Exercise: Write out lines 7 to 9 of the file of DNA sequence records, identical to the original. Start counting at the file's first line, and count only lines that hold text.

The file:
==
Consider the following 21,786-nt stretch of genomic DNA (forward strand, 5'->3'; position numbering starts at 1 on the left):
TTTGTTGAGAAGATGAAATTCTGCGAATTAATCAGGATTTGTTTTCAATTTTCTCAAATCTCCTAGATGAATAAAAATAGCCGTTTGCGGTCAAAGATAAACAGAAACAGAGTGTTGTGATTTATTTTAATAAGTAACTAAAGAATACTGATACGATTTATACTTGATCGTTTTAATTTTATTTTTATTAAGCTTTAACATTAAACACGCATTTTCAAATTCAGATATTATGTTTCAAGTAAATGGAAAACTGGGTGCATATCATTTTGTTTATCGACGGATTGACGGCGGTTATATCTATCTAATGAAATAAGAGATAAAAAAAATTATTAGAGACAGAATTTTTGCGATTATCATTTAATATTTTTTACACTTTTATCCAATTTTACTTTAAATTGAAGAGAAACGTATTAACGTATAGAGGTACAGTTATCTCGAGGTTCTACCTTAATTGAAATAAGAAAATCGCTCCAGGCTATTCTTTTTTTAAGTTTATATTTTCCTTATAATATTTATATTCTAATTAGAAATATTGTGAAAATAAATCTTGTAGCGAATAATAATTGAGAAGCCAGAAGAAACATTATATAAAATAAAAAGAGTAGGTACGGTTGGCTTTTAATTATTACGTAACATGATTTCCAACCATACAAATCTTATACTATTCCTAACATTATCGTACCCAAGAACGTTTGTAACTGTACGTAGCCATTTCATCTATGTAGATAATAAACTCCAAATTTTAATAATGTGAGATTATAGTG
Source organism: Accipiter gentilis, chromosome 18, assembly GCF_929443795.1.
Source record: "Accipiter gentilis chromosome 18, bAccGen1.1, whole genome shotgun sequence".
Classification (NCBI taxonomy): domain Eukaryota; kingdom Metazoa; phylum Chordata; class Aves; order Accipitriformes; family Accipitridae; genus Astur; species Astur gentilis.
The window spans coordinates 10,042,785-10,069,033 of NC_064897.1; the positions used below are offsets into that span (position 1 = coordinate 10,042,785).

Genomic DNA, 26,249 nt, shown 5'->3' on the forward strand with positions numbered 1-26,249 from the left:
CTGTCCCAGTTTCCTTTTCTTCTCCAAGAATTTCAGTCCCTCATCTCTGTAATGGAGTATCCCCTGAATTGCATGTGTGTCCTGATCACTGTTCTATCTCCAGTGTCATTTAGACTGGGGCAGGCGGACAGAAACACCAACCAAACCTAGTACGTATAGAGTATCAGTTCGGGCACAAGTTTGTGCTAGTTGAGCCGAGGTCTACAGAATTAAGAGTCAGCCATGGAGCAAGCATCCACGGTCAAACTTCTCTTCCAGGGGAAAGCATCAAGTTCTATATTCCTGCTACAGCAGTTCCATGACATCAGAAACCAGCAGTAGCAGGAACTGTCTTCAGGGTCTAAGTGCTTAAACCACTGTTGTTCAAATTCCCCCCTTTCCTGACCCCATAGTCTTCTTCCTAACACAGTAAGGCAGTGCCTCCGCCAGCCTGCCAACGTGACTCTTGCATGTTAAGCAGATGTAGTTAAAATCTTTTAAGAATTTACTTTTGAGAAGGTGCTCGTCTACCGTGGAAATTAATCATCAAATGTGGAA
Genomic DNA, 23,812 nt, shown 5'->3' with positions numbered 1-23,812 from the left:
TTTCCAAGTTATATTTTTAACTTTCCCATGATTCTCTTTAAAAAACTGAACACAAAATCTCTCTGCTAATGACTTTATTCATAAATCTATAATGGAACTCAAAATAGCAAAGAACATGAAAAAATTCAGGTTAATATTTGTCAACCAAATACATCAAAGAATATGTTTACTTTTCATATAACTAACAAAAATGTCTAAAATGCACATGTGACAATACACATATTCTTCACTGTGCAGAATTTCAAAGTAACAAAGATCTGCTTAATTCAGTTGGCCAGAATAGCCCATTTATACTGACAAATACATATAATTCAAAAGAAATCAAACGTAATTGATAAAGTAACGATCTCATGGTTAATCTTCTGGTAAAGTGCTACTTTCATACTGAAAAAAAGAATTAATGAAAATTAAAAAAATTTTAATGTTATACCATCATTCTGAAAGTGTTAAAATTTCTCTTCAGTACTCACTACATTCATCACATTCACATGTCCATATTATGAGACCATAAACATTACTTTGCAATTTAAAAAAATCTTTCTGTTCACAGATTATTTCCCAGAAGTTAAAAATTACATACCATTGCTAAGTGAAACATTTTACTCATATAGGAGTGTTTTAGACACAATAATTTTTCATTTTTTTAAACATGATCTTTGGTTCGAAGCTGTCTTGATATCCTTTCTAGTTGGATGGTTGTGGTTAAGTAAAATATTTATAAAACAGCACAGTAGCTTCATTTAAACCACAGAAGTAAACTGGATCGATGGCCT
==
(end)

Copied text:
Genomic DNA, 26,249 nt, shown 5'->3' on the forward strand with positions numbered 1-26,249 from the left:
CTGTCCCAGTTTCCTTTTCTTCTCCAAGAATTTCAGTCCCTCATCTCTGTAATGGAGTATCCCCTGAATTGCATGTGTGTCCTGATCACTGTTCTATCTCCAGTGTCATTTAGACTGGGGCAGGCGGACAGAAACACCAACCAAACCTAGTACGTATAGAGTATCAGTTCGGGCACAAGTTTGTGCTAGTTGAGCCGAGGTCTACAGAATTAAGAGTCAGCCATGGAGCAAGCATCCACGGTCAAACTTCTCTTCCAGGGGAAAGCATCAAGTTCTATATTCCTGCTACAGCAGTTCCATGACATCAGAAACCAGCAGTAGCAGGAACTGTCTTCAGGGTCTAAGTGCTTAAACCACTGTTGTTCAAATTCCCCCCTTTCCTGACCCCATAGTCTTCTTCCTAACACAGTAAGGCAGTGCCTCCGCCAGCCTGCCAACGTGACTCTTGCATGTTAAGCAGATGTAGTTAAAATCTTTTAAGAATTTACTTTTGAGAAGGTGCTCGTCTACCGTGGAAATTAATCATCAAATGTGGAA
Genomic DNA, 23,812 nt, shown 5'->3' with positions numbered 1-23,812 from the left: